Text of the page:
Onion-Braised Beef Brisket
This recipe was recently featured in Food 52′s Genius Recipes column. It comes from Nach Waxman — owner of the New York City cookbook shop, Kitchen Arts & Letters – and was originally published in The Silver Palette New Basics Cookbook in 1989. Apparently, it is the world’s most Googled brisket recipe and, since I love a good brisket, I had to try it. Three delicious brisket dinners later, I can tell you that the recipe lives up to the hype. It’s surprisingly simple: unlike all other briskets I’ve made, there’s no wine, stock or bottled sauces added. Instead, the brisket is cooked on top of a massive heap of onions, which slowly caramelize and release their juices, making a flavorful French onion soup-like braising liquid all their own.
Brisket is easy to make, but it’s a tough cut of meat that needs to cook for a long time. The most important tip I can give you is to ask your butcher for a well-marbled brisket with a thin layer of fat on top. The fat bastes the meat as it cooks, ensuring the meat becomes nice and tender. It’s also best to make brisket a day ahead of time, so the meat has time to reabsorb some of the braising liquid.
Begin by seasoning the meat with lots of kosher salt and pepper.
Dust both sides with flour.
Heat the oil in a heavy flameproof roasting pan or ovenproof enameled cast iron pot until shimmering, then sear the brisket on both sides until brown and crusty in spots.
Transfer the meat to a platter, then add the onions to the pan.
Cook, stirring and scraping up the browned bits from the bottom of the pan, until softened and golden brown, about 15 minutes.
Place the brisket back in the pan on top of the onions and spread the tomato paste on top. Scatter the carrots and garlic around the edges.
Cover the pan tightly with aluminum foil or a lid, and bake for 1-1/2 hours.
Remove the pan from the oven and transfer the brisket to a cutting board. Using an electric or sharp knife, slice the beef into 1/8-inch thick slices against the grain. It’s much easier to cut at this point than it is at the end.
Place the slices back in the pan on an angle, so that the top edge of each slice is showing. Baste the meat with the pan juices.
Cook for a few more hours, basting a few times, until the meat is tender. You can serve it right away, but it’s better to refrigerate it overnight and reheat the next day. It also freezes well.
Note: After making this brisket several times, I made a few minor changes to the recipe (for the original recipe, click here). For example, Waxman only uses one carrot in his recipe, but I call for six — I don’t mind the slight sweetness they impart (he does) and I like the idea of cooking vegetables along with the meat (that’s one less thing I have to do later!). I also added a bit of water to the recipe to help deglaze the pan while cooking the onions (I found it necessary to release all the browned bits from the bottom of the pan and prevent them from burning).
Onion-Braised Beef Brisket
- 1 5-6 pound first cut (a.k.a. flat cut) beef brisket, trimmed so a thin layer of fat remains in some spots (do not over-trim!)
- 1 heaping tablespoon kosher salt
- 1 teaspoon ground black pepper
- 1-1/2 tablespoons all-purpose flour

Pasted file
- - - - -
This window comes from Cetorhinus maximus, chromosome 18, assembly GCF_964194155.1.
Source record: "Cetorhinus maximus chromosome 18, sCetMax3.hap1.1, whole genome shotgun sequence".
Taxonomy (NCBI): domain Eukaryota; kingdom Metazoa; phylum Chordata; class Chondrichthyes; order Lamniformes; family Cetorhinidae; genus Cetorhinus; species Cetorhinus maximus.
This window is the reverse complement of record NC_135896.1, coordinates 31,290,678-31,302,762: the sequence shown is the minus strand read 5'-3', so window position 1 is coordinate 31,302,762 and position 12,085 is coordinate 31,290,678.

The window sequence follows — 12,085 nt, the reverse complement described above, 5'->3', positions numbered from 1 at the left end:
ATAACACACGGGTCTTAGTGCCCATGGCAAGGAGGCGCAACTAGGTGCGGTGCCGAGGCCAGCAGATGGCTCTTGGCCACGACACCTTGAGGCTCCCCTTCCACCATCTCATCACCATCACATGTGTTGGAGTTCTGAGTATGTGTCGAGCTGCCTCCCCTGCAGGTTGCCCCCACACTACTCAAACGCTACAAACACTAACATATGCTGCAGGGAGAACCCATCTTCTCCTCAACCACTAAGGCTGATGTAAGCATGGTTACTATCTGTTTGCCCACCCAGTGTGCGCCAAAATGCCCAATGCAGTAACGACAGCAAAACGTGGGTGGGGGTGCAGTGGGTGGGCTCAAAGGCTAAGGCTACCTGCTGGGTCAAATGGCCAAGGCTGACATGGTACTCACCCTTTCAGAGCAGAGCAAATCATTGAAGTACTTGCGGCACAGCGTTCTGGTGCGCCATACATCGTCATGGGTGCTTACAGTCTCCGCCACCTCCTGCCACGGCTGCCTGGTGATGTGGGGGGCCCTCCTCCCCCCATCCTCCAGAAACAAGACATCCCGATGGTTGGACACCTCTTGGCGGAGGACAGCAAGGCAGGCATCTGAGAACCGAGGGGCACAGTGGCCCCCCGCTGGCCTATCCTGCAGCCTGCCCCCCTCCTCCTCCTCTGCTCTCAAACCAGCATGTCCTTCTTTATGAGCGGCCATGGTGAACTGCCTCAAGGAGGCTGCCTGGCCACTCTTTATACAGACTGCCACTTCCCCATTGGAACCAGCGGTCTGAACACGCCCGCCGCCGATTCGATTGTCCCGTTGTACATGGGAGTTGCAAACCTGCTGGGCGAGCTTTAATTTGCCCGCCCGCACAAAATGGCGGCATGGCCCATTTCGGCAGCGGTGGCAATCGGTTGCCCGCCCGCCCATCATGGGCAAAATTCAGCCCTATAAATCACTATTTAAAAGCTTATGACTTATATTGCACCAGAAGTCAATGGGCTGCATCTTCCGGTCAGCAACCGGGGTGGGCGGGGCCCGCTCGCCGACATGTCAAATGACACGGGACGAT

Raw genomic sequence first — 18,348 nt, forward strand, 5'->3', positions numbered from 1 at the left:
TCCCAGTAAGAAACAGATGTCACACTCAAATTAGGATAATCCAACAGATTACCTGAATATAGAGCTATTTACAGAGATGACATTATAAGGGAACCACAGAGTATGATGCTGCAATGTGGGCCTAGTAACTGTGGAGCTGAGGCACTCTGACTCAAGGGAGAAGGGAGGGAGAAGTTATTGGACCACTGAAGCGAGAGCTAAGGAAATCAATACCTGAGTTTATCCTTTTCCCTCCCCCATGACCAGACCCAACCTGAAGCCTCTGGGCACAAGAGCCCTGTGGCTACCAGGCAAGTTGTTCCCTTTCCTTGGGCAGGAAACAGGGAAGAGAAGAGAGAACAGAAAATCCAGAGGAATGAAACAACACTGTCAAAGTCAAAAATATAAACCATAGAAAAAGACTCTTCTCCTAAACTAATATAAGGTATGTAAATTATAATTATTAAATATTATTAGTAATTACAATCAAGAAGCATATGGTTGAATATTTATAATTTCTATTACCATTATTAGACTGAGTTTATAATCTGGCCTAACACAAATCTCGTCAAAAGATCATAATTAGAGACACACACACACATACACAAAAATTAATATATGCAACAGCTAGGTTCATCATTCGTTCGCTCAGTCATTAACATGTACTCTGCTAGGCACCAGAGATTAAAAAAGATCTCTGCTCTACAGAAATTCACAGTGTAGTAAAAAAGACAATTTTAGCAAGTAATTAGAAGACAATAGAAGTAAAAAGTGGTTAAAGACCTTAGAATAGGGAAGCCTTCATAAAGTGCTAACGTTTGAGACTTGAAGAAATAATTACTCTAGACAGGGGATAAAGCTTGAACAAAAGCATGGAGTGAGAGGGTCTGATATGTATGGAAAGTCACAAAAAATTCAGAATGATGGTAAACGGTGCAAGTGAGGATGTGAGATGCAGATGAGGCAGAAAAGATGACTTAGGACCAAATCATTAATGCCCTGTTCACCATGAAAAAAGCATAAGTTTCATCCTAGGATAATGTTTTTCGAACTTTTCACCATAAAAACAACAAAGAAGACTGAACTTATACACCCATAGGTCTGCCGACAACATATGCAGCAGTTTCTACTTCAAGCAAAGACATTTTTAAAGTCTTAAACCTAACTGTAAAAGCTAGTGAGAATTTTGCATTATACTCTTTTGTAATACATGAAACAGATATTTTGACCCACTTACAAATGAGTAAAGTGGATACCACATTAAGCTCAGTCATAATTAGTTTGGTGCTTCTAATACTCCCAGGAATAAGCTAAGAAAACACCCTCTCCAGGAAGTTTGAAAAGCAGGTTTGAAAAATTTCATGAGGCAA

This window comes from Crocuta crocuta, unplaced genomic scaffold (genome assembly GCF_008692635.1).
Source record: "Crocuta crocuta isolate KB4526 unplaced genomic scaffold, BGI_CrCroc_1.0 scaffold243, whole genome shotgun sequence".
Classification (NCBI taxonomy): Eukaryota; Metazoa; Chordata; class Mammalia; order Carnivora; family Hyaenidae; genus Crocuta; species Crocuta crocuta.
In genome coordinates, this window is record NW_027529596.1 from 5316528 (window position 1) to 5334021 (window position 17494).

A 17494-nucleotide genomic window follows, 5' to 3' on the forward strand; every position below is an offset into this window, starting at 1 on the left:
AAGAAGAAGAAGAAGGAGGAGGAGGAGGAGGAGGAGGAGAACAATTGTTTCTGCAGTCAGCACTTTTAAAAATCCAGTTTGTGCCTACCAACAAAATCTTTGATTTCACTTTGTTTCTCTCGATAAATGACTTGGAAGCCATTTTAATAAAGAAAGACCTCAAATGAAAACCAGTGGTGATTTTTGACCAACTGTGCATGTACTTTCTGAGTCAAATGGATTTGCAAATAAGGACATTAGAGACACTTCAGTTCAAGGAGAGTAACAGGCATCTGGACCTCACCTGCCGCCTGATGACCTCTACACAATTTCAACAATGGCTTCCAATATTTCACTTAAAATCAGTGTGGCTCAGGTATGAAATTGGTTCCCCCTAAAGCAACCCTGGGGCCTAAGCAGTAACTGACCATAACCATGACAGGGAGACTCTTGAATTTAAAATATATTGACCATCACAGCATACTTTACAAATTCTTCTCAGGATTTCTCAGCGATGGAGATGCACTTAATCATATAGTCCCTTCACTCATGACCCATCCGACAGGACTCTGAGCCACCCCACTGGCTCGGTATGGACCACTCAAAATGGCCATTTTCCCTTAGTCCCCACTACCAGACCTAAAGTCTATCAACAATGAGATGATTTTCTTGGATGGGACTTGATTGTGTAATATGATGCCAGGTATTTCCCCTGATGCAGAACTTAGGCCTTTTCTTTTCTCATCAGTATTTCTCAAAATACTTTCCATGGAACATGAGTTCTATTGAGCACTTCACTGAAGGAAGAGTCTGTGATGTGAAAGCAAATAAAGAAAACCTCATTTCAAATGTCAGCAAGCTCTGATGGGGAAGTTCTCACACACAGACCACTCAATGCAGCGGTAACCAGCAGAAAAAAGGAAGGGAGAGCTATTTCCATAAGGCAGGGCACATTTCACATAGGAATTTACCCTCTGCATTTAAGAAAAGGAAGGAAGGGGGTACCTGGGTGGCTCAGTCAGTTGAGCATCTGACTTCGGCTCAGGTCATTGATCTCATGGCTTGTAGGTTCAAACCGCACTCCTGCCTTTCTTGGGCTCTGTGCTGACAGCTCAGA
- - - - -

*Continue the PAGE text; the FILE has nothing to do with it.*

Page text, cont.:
- 3 tablespoons vegetable oil
- 8 medium yellow onions, peeled and sliced 1/2-inch thick
- 3 tablespoons tomato paste
- 3 cloves garlic
- 6 carrots, peeled and halved
- Handful fresh chopped parsley, for garnish (optional)
- Set an oven rack in the middle position and preheat the oven to 350°F.
- Season the brisket on both sides with salt and pepper. Lightly dust the brisket with the flour, then shake and turn to coat evenly. Heat the oil over medium-high heat in a heavy flameproof roasting pan or ovenproof enameled cast-iron pot just large enough to hold the brisket and carrots snugly. Add the brisket to the pan and sear on both sides until crusty brown areas appear on the surface here and there, 5 to 7 minutes per side.
- Transfer the brisket to a platter, then add the onions to the pot and stir constantly with a wooden spoon, scraping up any browned bits stuck to the bottom of the pot. Cook until the onions are softened and golden brown, about 15 minutes. (If browned bits stick to the bottom of the pan and start to burn, add a few tablespoons of water and scrape with a wooden spoon to release them.)
- Turn off the heat and place the brisket, fatty side up, and any accumulated juices on top of the onions. Spread the tomato paste evenly over the brisket, then scatter the garlic and carrots around the edges of the pot. Cover the pot very tightly with aluminum foil (preferably heavy duty or two layers) or a lid, then transfer to the oven and cook for 1-1/2 hours.
- Transfer the brisket to a cutting board and, using an electric or very sharp knife, slice the meat across the grain into approximately 1/8-inch-thick slices. Return the slices to the pot, overlapping them at an angle so that you can see a bit of the top edge of each slice. The end result should resemble the original unsliced brisket leaning slightly backward. Check the seasonings and correct if necessary. If the sauce appears dry, add 2 to 3 teaspoons of water to the pot. Cover the pot tightly and return to the oven.
- Lower the heat to 325°F and cook the brisket until it is fork-tender, 1-3/4 to 2-1/2 hours, or longer if necessary. Check once or twice during cooking to make sure that the liquid is not bubbling away. If it is, add a few more teaspoons of water—but not more. Also, each time you check, spoon some of the liquid on top of the roast so that it drips down between the slices. It is ready to serve with its juices, but, in fact, it's even better the second day. It also freezes well.